Meat scientists look for ways to do that. Apparently, they have looked to find "tender pads of flesh" under the shoulder blades. This resulted in a new "steak" that sells for about $6/lb, or more than double its value as "hamburger."


That's all fine and good, but how do you get people to want to buy shoulder-blade steak? Simple, its name is brilliant: Vegas Strip Steak. Like NY Strip, only different.


While the meat scientists are excited to find useful "steaks," and I commend them for that, the name is the "deal maker." Obviously the steak has to be good, but that alone won't generate traction. But come on, a Vegas Strip Steak? Gotta try that, even if it "stays in Vegas."



Your People Aren't Usually The Real Problem


Most companies when faced with a need to grow revenue ultimately end up deciding to change people. They may change certain sales people, or they may try to hire a superstar from another company, or they may just change the VP or Director of Sales. These changes don't usually work any better than dropping the bottom 10% of your sales force each year has proven to not work. (If it had worked, Texas Instruments, which was famous for dropping the bottom 10% of its workforce every year, would be the hands down leader in the semiconductor business instead of an after-thought.)


Deming taught 50 years ago that people are not usually the problem, it's the process they work in that's the problem. I was reminded of this again by reviewing a brief history of the General Motors (GM) plant in Fremont CA, which is now the Tesla factory.


GM closed the plant in 1982 because it was one of the worst plants in the country. It's output included more defects and at higher cost than nearly any other US plant. Absenteeism at the facility was about 20% per day, and drug and alcohol abuse was rampant.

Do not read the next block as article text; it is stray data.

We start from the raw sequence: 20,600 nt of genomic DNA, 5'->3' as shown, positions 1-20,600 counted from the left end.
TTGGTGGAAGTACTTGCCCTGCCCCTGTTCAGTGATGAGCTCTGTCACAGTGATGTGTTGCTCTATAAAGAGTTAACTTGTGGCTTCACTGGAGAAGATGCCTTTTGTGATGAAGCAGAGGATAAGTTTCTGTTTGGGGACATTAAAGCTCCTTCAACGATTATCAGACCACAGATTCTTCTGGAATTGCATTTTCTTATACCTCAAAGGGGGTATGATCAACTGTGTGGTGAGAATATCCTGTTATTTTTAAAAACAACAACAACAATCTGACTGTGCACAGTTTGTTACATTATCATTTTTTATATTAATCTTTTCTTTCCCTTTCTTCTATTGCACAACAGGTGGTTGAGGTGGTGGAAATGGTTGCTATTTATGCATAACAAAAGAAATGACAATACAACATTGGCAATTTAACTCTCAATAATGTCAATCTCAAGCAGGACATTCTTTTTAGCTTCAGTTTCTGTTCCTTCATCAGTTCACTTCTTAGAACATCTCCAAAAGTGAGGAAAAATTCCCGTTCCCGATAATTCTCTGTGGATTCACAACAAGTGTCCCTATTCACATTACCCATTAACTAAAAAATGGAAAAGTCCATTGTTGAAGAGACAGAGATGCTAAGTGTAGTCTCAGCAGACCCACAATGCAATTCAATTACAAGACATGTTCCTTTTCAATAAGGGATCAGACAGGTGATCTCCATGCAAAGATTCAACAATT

The plant was re-opened in 1985 as a joint venture between Toyota and GM, called New United Motor Manufacturing (NUMMI). Toyota ran the plant. 85% of the first workforce were previously employees of the GM facility, and they were still UAW members. Toyota sent 400 trainers from Japan to train the workers prior to the plant re-opening.


The new plant produced some of the highest quality, lowest cost cars in the US, and absenteeism had dropped to less than 3%.  Same people, different process.


Every process is perfectly constructed to produce the results it does. If you want different results, rather than keep changing people and hoping this time you'll get good ones, consider looking at the process in which you have them working.

Free Reading Guide

If you have a copy of our book Value Acceleration, you can download a free reading guide to help you and your team get the most from the book. (And btw, the book is also available in a Kindle edition.)

We appreciate your feedback to help improve these

Updates. If there are others you feel would benefit from this issue, use the Forward email link just below on the left.





Mitchell Goozé


Customer Manufacturing Group, Inc.